wassab likes this.
    12-17-10 10:59 PM
  11. _StephenBB81's Avatar
    They are going down the same path that nokia has taken. Evetually as they lose the market in the us, canada, and Europe, they will be stuck selling cheap phones in emerging markets. While they're doing fine now, like nokia, their profits will erode. IMHO.

    Posted from my CrackBerry at wapforums.crackberry.com
    Nokia fell into the game of selling low margin devices, RIM has been increasing margins, NOT decreasing them, though I suspect next year will see a decreased margin unless they find a way to sell the Playbook direct as I suspect not as deep of margins will have been built into it.

    RIM is not losing Market share in Canada as quickly as it has in the US, with multi teared dataplans RIM phones offer advantages over other smartphones in monthly data. the Torch in Canada has been a solid selling devices, actually having weighting lists!!
    12-17-10 11:06 PM
  12. grover5's Avatar
    If RIM ever does fail, there are a large number of folks on this site that will be searching for ways to fill their lives outside of forecasting the demise of the blackberry smart phone.
    12-17-10 11:16 PM
  13. the_sandman_454's Avatar
    High end cutting edge devices cost more to build, cost more to research, and utilize less of the same components, all things that are negative to increased profit margins.
    Other than corporate customers though, at least in the US, it appears that sales are dropping. On Verizon for example, sales have tanked. When they drop the prices to boost sales, etc that will hurt Verizon if they're still paying RIM full prices for the devices. RIM devices won't command the $200 pricetag they've been trying to sell them at, at least in the consumer market where individuals see they can get much higher performing devices with better multimedia capabilities for the same price.

    NOW I do agree that it would be nice for RIM to have devices that have more horse power, and that the function of OS6 should have come out with OS5 but RIM is in the business to make money, and they are very good at that business, vast majority of world wide users don't need the media rich experience of the iPhone/Android, and that is who RIM has targeted, they'll attack the deep pocketed media hungry crowd with the Playbook, the loud mouthed no money consumer is the last thing they are targeting, RIM doesn't seem to be after the cult following in the consumer end, their advertising seems to Still be geared toward the 25+40 demographic, not te 18-25 that the iphone is.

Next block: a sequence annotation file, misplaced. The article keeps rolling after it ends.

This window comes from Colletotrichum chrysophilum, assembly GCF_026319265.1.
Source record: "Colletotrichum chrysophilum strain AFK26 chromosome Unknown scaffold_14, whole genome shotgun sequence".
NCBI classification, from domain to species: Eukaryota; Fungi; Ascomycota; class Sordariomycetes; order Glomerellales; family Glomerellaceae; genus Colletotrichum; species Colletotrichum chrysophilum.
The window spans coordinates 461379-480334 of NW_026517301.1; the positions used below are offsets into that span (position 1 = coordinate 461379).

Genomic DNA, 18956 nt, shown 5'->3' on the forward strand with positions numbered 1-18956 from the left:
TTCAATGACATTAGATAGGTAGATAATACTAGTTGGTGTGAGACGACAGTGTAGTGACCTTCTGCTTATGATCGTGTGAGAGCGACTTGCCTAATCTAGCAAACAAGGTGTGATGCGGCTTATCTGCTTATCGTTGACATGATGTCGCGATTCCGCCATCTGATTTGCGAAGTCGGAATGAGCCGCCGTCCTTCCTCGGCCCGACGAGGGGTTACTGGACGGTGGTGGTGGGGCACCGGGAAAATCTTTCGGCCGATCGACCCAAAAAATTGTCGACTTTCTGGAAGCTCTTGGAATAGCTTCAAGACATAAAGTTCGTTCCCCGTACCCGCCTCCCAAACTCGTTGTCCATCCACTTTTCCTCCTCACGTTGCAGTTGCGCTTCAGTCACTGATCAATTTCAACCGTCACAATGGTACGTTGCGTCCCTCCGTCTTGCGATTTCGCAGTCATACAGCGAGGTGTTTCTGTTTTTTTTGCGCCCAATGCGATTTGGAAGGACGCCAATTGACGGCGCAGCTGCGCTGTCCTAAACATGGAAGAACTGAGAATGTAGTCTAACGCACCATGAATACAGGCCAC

I don't know what you're talking about with the "loud mouthed no money consumer" bit. There are quite a lot of people not fitting that description utilizing iPhones and Androids.

    Playbook is absolutely worthless to someone like me. If I wanted to carry a larger device, i'd just grab my laptop... There are more and more people all the time realizing they want their smartphones to be smarter, more powerful and able to cover more roles than ever before.

    Funny that you mention money, as the device RIM makes, years behind the competition are destined for the bargain bin in the US. It looks to me as if the no money consumer folks will be buying these and not the high end devices out there...
    12-17-10 11:43 PM
  14. _StephenBB81's Avatar
    Other than corporate customers though, at least in the US, it appears that sales are dropping. On Verizon for example, sales have tanked. When they drop the prices to boost sales, etc that will hurt Verizon if they're still paying RIM full prices for the devices. RIM devices won't command the $200 pricetag they've been trying to sell them at, at least in the consumer market where individuals see they can get much higher performing devices with better multimedia capabilities for the same price.



    I don't know what you're talking about with the "loud mouthed no money consumer" bit. There are quite a lot of people not fitting that description utilizing iPhones and Androids.

    Playbook is absolutely worthless to someone like me. If I wanted to carry a larger device, i'd just grab my laptop... There are more and more people all the time realizing they want their smartphones to be smarter, more powerful and able to cover more roles than ever before.

    Funny that you mention money, as the device RIM makes, years behind the competition are destined for the bargain bin in the US. It looks to me as if the no money consumer folks will be buying these and not the high end devices out there...

    54% of RIM's sales are Still Canada and the US, the media says their sales are shrinking in the US, when in fact it is just Market share is shrinking sales are still strong.

    The "loud mouthed no money consumer" is the consumer who must buy on contract, will complain about every little thing about their phone they purchased, but wont do anything about it, I am not saying every Android/iphone is one, I am saying that the Loud mouthed consumer is who Android is targeting with flash and bang! they are too fragmented to be targeting business, and don't have the following of Apple, your loudest of loud are buying the Androids.